See the painting in the Mexico Gallery.

In August of 1923, after prosperous work in Salamanca, Candelario returned with his family to Zacatecas. However, he was not to stay. Soon after arriving, Candelario met with the church officials who had granted him the commission for the Santuario de Guadalupe Church. They confirmed with him that they were about to leave the country because of their fear of the impending presidency of Plutarco Calles. As governor of the state of Sonora, Calles had ruled with an iron hand, had expelled every single priest from the state, and had confiscated Church property. Those opposed to his dictatorial regime were usually executed. Candelario asked his former patrons what would become of his well-known murals in the Santuario, after the clerics had fled. The rectors told him to do whatever he wanted with the murals in order to protect them from falling into the hands of Calles' officials.

Santuario de Guadalupe
Herlinda as Tailor

So secretly one night in early September, behind locked doors, and to this day, (until the publishing of this book) unknown to anyone but the Rivas and Gutierrez families of California, Candelario Rivas took a leatherworker's curved knife and cut out the magnificent murals of the Santuario de Guadalupe Church in Zacatecas, Mexico. He rolled up the eight-foot long paintings into a prepared large diameter steel pipe, sealed them with plumber's lead, and buried them in a cemetery where only he knew their exact location. Seeing many of his former patrons going into exile, and fearing for the life of his son José, who had aligned himself with the Catholic Cristero movement (Calles was later to execute over five hundred Cristero leaders), Candelario took his family on the train to El Paso, Texas, and then on to California. There he would live the second part of his life as an artist in the burgeoning city of Los Angeles. And that is where the murals would reappear, fourteen years later, in the City of the Angels.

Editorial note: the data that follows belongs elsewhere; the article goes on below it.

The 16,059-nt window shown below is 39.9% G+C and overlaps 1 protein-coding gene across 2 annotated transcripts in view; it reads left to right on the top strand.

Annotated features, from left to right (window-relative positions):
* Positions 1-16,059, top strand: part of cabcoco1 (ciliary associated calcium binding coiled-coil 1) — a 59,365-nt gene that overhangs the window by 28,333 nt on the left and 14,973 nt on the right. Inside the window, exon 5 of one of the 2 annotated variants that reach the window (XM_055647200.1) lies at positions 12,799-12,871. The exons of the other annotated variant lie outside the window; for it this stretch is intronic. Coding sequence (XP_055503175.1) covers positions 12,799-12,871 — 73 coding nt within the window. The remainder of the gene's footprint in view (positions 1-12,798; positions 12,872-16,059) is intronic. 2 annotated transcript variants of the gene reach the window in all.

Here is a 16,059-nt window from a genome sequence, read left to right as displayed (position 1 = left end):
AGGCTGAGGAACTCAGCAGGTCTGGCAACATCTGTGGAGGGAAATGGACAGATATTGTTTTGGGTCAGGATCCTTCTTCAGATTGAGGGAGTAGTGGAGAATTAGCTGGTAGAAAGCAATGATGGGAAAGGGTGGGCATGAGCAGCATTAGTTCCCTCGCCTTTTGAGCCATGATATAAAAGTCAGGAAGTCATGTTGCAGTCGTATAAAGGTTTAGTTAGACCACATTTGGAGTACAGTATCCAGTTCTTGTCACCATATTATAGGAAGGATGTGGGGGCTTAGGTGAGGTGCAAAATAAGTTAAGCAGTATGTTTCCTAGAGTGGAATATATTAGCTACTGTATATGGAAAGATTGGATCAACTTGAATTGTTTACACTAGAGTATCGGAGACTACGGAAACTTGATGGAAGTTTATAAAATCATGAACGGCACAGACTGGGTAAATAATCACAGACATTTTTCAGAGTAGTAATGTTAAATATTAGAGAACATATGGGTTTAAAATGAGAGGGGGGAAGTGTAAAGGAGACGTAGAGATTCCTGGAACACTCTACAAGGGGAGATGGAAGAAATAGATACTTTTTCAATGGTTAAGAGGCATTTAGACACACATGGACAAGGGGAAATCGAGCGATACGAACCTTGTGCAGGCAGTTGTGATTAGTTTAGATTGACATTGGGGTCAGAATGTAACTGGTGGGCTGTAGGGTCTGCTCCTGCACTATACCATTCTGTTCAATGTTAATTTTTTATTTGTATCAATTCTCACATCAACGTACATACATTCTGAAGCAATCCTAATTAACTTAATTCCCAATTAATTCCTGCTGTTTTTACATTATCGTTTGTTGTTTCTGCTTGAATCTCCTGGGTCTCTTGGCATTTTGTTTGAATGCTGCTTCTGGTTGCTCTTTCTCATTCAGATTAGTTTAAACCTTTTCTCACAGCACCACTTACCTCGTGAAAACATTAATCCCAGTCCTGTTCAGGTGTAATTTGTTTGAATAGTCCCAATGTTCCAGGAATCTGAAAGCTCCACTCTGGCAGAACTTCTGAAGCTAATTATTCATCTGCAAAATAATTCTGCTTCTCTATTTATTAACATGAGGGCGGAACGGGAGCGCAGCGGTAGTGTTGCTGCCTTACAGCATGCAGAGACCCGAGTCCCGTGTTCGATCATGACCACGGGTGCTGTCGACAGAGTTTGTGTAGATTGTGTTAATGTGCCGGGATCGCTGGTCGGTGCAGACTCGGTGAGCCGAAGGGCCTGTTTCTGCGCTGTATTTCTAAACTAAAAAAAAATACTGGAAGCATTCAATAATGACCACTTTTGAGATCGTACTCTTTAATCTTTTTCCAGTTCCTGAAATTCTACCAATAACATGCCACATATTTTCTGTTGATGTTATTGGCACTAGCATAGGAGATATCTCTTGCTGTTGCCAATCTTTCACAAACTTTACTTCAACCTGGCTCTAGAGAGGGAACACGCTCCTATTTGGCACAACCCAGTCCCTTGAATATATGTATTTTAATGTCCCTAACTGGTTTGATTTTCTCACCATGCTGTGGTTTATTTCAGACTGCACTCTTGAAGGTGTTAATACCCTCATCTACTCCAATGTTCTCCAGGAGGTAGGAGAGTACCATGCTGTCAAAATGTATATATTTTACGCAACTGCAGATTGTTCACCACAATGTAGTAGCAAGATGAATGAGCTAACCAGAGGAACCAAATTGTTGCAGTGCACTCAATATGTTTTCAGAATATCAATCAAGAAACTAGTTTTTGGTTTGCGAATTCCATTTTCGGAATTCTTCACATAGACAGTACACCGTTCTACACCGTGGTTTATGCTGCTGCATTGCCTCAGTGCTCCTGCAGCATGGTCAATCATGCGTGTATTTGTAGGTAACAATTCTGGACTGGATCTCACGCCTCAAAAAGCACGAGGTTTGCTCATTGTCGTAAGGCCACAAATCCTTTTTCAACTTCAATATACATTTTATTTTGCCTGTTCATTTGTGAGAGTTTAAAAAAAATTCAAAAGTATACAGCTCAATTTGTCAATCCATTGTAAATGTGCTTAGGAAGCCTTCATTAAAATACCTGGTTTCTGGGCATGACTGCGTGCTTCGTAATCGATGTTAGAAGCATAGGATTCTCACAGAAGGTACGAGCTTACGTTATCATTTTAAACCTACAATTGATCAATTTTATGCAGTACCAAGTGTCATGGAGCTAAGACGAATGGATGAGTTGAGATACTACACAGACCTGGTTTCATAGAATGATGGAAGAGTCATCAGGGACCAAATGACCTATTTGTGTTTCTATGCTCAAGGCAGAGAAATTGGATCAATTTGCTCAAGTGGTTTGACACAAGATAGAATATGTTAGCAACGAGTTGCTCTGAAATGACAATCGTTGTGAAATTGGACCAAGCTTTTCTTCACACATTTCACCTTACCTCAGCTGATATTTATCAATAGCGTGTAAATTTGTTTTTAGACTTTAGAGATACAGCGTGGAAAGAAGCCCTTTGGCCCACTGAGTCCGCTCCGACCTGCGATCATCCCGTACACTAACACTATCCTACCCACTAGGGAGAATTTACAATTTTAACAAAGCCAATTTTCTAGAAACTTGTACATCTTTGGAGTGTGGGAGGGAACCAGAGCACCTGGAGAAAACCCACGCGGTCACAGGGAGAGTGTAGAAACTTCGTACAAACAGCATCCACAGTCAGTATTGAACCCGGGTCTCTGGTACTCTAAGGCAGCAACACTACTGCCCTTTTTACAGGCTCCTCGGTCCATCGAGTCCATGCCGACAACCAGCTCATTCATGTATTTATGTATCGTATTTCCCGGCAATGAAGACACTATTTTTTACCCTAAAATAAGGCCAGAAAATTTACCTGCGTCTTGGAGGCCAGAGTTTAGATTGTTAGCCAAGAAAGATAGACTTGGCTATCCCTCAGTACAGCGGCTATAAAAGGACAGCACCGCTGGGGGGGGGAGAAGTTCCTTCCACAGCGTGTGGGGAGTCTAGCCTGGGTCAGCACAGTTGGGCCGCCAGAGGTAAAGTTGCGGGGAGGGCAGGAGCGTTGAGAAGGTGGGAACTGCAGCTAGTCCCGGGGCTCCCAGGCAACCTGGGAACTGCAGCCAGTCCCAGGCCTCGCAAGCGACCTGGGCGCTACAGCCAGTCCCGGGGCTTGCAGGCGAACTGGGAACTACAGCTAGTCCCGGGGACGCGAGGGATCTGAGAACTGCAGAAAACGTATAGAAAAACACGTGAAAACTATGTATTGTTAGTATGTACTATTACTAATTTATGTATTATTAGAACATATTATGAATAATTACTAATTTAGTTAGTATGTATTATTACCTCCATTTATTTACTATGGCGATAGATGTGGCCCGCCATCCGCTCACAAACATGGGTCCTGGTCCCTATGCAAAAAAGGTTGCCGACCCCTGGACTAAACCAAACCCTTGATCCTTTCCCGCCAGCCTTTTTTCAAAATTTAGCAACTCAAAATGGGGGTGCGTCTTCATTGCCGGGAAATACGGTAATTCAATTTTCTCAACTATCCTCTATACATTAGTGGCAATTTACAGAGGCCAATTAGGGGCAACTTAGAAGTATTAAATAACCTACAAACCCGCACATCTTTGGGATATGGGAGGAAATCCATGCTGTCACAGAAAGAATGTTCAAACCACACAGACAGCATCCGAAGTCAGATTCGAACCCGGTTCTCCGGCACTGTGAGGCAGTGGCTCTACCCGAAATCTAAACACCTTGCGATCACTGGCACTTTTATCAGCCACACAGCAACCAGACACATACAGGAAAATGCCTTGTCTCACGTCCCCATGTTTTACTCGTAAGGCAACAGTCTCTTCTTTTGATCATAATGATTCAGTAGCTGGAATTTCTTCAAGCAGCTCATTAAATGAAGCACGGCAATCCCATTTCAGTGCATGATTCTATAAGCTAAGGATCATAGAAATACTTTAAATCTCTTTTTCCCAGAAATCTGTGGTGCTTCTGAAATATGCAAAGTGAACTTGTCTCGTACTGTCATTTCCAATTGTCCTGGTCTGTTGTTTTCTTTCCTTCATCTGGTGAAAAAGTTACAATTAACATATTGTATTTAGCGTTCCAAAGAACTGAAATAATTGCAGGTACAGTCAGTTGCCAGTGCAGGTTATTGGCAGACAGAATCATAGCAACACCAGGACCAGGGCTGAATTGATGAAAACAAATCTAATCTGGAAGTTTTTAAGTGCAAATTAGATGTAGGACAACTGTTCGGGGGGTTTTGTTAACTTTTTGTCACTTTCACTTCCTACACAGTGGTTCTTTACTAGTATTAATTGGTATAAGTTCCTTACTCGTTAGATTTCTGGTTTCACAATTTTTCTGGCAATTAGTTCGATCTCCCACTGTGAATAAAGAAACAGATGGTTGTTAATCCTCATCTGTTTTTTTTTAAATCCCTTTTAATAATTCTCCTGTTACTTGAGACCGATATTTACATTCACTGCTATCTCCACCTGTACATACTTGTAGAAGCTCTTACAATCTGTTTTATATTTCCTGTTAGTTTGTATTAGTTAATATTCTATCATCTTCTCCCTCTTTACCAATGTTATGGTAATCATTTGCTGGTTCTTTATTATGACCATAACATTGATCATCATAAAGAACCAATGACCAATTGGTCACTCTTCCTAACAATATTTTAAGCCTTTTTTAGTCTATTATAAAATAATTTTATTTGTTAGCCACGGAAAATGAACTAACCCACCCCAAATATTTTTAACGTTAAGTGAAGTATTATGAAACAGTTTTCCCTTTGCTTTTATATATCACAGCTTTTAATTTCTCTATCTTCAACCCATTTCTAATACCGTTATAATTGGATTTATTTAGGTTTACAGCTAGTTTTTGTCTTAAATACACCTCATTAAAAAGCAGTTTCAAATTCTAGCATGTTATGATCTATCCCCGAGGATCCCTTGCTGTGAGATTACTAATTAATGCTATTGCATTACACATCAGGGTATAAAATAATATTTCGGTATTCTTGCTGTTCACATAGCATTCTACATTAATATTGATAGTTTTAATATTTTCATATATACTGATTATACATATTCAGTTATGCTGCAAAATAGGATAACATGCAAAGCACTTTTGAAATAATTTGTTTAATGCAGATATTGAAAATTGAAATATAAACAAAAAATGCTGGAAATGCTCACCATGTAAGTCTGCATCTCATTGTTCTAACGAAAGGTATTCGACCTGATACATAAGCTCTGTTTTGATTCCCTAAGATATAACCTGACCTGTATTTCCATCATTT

Jose Painting Portraits
Jose's Resusitation

In Mexico, Candelario's two oldest children were educated at home with tutors. His eldest son, José (Pepe), was taught by Candelario to paint at the early age of four. Before his twentieth birthday, José had already won significant first-place art awards in Zacatecas and León. With a genius that possibly surpassed his father, José, like Candelario, painted professionally for his entire life. Today, the Rivas family retains some of his most impressive works. He is shown here in his studio at about eighteen years of age in the family home studio.

St. Bartholomew

One of Candelario's favorites was a work he painted in his later years in Mexico. It demanded a serious study of anatomy, and perhaps its too genuine portrayal of St. Bartholomew's martyrdom kept it from being sold. The painting was dismounted from its frame and rolled up in a large travelling chest to be transported with the family as they traveled to Los Angeles in 1923. All that remains is this photograph. The painting was destroyed in the 1940 house fire.